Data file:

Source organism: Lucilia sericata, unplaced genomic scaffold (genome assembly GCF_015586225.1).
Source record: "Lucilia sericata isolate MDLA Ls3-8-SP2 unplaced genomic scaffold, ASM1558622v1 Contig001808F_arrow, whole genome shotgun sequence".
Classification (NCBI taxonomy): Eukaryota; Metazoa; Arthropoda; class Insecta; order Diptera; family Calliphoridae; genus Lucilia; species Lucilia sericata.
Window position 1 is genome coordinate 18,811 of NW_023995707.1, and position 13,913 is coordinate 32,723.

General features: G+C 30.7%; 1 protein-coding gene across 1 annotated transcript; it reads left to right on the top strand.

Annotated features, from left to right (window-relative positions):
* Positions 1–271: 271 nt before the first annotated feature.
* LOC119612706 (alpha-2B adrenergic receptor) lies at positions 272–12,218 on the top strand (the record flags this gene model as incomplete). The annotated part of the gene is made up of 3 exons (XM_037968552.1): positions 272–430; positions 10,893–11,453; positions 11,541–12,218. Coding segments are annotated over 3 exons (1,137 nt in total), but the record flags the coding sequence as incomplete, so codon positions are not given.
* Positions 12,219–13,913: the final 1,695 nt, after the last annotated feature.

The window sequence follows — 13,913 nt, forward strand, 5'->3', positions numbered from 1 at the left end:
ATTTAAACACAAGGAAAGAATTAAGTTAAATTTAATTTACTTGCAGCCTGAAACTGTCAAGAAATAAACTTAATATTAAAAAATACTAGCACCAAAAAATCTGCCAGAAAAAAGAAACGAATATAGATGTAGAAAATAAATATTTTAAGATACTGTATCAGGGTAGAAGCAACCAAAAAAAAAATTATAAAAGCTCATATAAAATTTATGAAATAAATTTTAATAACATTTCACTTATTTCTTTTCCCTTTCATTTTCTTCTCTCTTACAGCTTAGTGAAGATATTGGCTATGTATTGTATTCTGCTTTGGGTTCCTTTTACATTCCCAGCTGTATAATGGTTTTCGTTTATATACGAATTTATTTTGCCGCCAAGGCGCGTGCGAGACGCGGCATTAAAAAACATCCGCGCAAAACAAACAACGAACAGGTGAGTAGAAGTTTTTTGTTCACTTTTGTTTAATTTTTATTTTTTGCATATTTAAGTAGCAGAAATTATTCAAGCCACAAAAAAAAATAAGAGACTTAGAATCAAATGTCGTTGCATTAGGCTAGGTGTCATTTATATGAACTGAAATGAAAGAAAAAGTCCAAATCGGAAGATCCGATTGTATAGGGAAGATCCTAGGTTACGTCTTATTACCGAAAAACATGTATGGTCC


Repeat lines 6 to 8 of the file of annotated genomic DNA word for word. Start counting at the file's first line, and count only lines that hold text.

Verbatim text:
Annotated features, from left to right (window-relative positions):
* Positions 1–271: 271 nt before the first annotated feature.
* LOC119612706 (alpha-2B adrenergic receptor) lies at positions 272–12,218 on the top strand (the record flags this gene model as incomplete). The annotated part of the gene is made up of 3 exons (XM_037968552.1): positions 272–430; positions 10,893–11,453; positions 11,541–12,218. Coding segments are annotated over 3 exons (1,137 nt in total), but the record flags the coding sequence as incomplete, so codon positions are not given.